Hello! I've been meaning to get this post up for months but I decided I wanted to share it shortly before the renovation starts (hopefully on schedule to kick off in late April) so it won't be so much of a wait on progress shots.
Now that we've got all the drawings back from our architect and firm plans in place for the ground floor, it's becoming really real – I can really see how drastically better we're going to be making the house and I'm excited to share.
So this is what our floor plan looks like currently:
That kitchen really is small and doesn't flow well, but we have some good space to play with between the dining room, sunroom and downstairs loo.
We're renovating the house in two stages – ground floor first, upstairs later.
Mainly because we want to get the living spaces right within our budget and the less important stuff to us (like bathroom and bedroom where we spend less time) we can save the funds and do it later.
Why did I choose to work with an architect?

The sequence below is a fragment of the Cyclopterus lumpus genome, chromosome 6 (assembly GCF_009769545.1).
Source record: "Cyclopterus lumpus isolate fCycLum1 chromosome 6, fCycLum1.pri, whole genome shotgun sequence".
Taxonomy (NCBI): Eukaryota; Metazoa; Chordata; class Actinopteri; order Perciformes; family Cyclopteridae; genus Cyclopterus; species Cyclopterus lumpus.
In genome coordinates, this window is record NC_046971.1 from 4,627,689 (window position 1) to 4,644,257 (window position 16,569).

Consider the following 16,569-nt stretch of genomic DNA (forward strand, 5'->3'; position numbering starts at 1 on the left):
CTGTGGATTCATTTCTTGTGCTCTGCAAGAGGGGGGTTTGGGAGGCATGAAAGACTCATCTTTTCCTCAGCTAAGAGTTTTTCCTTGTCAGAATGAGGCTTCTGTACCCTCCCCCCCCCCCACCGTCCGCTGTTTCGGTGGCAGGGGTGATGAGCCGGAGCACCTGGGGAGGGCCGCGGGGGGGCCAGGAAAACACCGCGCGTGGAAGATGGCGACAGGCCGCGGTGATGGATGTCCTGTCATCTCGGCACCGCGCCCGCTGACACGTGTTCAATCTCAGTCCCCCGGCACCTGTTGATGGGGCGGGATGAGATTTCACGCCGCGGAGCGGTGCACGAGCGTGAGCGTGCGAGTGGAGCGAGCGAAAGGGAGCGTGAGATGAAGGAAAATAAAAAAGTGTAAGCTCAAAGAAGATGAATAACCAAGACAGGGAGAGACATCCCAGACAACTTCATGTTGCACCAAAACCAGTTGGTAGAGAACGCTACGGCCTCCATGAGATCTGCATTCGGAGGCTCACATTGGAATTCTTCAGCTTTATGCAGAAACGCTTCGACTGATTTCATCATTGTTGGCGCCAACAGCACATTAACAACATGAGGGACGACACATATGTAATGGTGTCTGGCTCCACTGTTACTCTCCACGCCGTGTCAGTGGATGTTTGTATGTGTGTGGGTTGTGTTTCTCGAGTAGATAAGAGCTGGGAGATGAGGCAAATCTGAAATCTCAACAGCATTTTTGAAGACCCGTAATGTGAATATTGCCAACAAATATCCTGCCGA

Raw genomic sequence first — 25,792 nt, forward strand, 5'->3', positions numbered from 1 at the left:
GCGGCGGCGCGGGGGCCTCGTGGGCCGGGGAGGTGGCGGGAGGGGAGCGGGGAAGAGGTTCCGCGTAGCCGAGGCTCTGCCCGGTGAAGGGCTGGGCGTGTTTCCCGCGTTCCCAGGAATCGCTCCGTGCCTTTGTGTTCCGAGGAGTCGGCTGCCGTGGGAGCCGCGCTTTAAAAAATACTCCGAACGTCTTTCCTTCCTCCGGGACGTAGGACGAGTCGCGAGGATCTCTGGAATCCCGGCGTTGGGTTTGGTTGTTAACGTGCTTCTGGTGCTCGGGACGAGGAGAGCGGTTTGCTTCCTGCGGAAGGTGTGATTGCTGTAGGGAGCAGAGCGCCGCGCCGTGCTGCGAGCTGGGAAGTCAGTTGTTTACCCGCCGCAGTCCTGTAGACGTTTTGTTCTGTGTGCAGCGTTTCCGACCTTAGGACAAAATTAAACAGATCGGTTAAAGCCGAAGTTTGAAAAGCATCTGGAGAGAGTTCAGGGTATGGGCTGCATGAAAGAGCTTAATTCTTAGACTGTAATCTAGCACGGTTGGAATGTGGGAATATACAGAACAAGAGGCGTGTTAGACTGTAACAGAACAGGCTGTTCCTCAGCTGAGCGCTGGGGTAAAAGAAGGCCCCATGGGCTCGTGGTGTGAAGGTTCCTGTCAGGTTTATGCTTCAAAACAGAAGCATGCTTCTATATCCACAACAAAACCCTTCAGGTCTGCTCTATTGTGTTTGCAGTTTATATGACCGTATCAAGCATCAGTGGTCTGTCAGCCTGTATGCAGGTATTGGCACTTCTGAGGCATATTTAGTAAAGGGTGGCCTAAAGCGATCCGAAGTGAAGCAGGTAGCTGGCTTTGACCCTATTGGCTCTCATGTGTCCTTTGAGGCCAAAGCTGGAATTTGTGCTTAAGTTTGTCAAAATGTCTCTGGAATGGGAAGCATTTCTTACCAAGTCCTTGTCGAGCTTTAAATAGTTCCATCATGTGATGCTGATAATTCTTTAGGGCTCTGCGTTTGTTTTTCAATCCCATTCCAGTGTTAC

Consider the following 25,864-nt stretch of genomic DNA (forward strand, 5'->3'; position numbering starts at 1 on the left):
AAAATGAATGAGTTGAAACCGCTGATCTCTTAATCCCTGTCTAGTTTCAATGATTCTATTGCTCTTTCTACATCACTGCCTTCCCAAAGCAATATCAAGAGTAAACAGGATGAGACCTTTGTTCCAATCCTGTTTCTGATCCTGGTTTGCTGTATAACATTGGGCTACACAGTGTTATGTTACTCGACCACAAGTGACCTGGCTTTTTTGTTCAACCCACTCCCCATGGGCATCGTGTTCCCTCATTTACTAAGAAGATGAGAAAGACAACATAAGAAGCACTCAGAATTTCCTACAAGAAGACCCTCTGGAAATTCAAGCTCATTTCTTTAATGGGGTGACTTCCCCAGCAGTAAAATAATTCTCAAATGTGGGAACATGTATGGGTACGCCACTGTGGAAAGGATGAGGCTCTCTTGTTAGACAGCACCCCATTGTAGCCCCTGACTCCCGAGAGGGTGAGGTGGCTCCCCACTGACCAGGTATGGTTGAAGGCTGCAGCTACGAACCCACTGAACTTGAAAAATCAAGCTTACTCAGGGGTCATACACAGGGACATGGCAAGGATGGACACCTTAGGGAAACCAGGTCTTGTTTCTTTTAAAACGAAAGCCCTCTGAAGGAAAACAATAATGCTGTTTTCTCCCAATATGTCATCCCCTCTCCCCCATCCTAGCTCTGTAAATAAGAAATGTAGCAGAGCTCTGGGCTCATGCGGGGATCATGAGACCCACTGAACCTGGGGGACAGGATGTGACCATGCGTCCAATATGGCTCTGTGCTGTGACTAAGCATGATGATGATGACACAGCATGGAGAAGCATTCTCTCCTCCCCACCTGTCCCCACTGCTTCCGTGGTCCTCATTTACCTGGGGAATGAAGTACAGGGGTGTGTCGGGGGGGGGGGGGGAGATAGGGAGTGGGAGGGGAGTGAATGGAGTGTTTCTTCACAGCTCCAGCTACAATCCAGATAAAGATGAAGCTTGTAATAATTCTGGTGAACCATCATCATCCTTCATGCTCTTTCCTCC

I had some initial ideas of what we could do to the ground floor to really open up those back rooms and give us a nice big kitchen-diner, but as there are annoying elements of the layout – like the dining room and kitchen back wall not being flush with each other, it wasn't as simple as "just knock down the wall between the kitchen diner".
I was adamant we needed a downstairs loo too and definitely didn't want the existing loo to stay in that corner where there was the potential for it to be just an isolated box in the middle of a big space – no way.
It was clear we needed help and confirmation that our ideas were doable within our budget so we appointed a local architect to help us design and draw it.
Now, I won't share his details on here yet as I should run it past him first but if you're local and you need a recommendation – email me and I'll put you in touch.
Our architect was a bit of a dream really.